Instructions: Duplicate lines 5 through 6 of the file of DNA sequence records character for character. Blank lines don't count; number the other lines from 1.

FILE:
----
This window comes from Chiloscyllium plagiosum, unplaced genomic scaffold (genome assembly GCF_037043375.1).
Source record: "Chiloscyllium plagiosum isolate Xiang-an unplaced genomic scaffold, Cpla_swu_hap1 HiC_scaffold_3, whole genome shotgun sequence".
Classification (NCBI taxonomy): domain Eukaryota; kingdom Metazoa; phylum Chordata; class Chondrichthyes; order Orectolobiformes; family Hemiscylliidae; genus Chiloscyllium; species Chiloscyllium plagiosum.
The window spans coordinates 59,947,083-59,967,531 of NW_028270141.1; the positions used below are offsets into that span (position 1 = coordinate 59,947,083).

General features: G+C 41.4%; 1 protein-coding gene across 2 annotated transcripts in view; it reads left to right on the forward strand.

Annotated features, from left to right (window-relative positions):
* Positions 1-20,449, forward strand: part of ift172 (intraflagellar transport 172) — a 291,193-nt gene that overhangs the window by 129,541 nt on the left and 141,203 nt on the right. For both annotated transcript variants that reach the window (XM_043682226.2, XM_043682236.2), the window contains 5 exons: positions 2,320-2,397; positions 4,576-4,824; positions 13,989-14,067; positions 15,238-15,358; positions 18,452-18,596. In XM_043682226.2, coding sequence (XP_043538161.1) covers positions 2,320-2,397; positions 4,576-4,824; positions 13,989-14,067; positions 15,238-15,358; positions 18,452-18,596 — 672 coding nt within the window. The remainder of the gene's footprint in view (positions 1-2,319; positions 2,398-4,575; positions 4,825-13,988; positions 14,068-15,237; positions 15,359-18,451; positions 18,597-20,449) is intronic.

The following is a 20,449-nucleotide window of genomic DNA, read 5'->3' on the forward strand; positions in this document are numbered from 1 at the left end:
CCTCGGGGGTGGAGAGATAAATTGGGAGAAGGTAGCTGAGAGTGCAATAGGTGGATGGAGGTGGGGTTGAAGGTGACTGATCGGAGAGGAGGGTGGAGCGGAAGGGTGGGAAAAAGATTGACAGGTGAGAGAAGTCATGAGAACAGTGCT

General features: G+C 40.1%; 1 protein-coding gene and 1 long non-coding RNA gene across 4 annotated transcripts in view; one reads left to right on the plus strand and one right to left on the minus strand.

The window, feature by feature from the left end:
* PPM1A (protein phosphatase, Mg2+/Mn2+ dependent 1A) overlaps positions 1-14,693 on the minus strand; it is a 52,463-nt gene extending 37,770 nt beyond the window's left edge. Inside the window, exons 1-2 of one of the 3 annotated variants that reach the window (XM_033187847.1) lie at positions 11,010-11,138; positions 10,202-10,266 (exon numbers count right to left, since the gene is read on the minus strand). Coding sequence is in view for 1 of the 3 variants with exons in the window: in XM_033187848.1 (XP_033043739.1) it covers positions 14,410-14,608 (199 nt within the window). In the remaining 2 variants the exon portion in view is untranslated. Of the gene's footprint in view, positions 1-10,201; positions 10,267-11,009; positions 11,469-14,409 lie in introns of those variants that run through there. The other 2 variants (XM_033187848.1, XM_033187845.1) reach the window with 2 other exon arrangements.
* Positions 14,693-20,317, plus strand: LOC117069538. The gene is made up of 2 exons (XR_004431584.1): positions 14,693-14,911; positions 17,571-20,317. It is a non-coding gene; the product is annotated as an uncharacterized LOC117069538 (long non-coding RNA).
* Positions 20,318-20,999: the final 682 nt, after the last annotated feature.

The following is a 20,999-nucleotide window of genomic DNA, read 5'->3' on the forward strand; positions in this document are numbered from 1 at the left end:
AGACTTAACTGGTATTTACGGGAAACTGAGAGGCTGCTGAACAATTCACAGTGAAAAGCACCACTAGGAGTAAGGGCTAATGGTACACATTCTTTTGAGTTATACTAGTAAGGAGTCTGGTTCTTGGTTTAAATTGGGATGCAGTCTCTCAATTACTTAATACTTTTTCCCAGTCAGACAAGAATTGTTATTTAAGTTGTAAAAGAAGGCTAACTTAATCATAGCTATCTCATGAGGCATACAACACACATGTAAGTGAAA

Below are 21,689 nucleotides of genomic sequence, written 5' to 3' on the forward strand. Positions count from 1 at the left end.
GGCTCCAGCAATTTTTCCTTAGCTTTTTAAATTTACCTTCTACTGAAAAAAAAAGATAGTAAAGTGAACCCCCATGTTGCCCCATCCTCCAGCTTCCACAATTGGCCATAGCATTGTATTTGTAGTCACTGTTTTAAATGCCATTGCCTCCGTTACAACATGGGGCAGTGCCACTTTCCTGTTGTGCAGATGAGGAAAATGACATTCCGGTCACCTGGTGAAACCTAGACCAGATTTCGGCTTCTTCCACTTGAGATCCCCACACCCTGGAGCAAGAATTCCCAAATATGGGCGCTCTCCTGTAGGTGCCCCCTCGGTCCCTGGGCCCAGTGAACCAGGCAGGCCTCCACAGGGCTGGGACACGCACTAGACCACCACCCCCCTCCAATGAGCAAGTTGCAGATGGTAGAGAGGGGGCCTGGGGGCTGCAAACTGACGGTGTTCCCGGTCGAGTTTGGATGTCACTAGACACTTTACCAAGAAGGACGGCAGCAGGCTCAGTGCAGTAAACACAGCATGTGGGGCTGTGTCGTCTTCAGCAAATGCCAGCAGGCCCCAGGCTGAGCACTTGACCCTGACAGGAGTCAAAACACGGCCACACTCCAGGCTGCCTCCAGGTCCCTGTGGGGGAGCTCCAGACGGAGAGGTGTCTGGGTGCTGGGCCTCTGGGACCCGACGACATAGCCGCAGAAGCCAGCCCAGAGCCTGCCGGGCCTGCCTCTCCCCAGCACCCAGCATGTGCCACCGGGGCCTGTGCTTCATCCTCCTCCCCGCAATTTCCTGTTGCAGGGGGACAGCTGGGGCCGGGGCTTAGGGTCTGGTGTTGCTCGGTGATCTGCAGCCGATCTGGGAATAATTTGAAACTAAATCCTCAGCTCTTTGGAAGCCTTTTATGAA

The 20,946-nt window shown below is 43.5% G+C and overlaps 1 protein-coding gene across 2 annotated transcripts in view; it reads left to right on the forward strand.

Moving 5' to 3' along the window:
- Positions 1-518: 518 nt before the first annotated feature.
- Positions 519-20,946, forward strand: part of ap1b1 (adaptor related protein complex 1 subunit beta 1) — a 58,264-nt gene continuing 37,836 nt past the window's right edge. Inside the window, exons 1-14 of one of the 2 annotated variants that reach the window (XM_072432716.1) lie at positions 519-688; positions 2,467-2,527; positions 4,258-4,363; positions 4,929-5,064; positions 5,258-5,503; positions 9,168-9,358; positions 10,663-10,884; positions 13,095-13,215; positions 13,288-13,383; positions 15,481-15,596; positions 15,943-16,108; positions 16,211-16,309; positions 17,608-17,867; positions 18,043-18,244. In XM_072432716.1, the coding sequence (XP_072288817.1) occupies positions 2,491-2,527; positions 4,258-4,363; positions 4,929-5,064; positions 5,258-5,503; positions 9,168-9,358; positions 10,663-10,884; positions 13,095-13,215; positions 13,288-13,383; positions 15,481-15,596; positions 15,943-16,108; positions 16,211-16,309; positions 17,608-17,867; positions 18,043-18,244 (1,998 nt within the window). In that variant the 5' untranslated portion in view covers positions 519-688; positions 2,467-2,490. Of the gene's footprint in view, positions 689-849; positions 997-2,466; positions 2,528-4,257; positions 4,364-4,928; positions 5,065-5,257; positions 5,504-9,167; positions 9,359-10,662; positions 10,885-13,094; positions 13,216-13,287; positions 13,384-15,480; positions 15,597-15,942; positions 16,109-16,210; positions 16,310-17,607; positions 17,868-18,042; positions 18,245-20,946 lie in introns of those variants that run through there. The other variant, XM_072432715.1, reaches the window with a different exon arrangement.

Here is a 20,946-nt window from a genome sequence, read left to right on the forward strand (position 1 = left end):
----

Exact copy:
General features: G+C 41.4%; 1 protein-coding gene across 2 annotated transcripts in view; it reads left to right on the forward strand.

Annotated features, from left to right (window-relative positions):